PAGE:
and for couples is that the total amount (1.4 million) or is that per person?

      Comment


        #4
        Originally posted by Jluke View Post
        Is that with or without a paid off home?

        and for couples is that the total amount (1.4 million) or is that per person?
        It talks about net worth, so I'd assume it doesn't matter much... $1.4M net worth is $1.4M net worth. As for single vs. couple... It doesn't seem to indicate, but my guess is that it's asking for opinions on a personal/individual basis. But really, how much more does a couple spend in day-to-day expenses than a single person? maybe another 30%?

        I guess I'm a bit below my millenial compatriots -- I've felt pretty financially comfortable since our NW was around $700k or so, though $2M probably seems like a pretty good line for feeling "wealthy".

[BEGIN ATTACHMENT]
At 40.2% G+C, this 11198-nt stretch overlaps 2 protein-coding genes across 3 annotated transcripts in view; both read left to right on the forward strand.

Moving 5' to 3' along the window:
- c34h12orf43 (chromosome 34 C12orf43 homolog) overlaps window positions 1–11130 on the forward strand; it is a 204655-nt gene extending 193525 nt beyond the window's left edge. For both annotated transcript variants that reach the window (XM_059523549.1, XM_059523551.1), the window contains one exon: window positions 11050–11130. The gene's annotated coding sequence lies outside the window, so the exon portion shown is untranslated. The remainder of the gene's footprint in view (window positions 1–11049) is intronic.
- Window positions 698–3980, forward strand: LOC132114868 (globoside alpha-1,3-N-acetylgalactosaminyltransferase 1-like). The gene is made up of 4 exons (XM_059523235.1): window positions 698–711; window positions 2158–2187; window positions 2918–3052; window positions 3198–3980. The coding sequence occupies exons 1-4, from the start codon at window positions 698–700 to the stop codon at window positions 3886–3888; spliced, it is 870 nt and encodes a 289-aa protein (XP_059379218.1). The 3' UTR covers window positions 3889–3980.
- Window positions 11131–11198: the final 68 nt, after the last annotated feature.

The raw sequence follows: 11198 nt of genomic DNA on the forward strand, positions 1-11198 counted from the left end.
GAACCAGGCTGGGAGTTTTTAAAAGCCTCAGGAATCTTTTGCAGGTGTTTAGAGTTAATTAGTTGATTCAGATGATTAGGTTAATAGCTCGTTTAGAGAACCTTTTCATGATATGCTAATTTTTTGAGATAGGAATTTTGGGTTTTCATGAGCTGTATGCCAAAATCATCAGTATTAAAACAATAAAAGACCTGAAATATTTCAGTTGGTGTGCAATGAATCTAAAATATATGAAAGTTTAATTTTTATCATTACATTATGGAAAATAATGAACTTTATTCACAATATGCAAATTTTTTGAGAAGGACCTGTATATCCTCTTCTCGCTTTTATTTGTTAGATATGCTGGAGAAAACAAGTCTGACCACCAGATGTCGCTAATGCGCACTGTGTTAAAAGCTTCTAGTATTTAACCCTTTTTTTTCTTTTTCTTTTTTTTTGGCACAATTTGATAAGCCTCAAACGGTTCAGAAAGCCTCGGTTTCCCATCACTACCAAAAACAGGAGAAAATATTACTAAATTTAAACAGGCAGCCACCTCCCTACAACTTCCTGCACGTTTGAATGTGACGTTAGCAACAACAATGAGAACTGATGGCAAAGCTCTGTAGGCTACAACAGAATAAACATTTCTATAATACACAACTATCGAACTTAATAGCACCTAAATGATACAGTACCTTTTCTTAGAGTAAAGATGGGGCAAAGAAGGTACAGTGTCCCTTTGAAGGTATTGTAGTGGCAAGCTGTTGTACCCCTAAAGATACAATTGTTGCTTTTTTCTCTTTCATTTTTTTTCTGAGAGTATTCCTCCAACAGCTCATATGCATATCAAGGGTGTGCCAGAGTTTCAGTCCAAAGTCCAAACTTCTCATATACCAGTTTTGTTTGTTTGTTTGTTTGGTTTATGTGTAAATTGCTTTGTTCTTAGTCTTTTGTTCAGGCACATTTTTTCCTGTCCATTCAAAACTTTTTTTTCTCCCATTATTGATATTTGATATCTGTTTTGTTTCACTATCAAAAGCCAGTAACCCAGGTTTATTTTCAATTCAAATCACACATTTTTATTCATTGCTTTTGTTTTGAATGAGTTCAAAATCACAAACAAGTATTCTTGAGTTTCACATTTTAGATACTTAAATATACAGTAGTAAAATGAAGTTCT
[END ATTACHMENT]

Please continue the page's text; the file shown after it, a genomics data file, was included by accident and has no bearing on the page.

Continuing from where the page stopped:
"Praestantia per minutus" ... "Acta non verba"

        Comment


          #5
          Originally posted by kork13 View Post
          It talks about net worth, so I'd assume it doesn't matter much... $1.4M net worth is $1.4M net worth.
          I think it matters tremendously. The value of my home is irrelevant to how financially comfortable I feel. I'd be much more comfortable with a 200K home and $1.2 mil in the bank than I would with a $1.2 mil home and 200K in the bank.
          Steve

          * Despite the high cost of living, it remains very popular.
          * Why should I pay for my daughter's education when she already knows everything?
          * There are no shortcuts to anywhere worth going.

          Comment


            #6
            Originally posted by disneysteve View Post

            I think it matters tremendously. The value of my home is irrelevant to how financially comfortable I feel. I'd be much more comfortable with a 200K home and $1.2 mil in the bank than I would with a $1.2 mil home and 200K in the bank.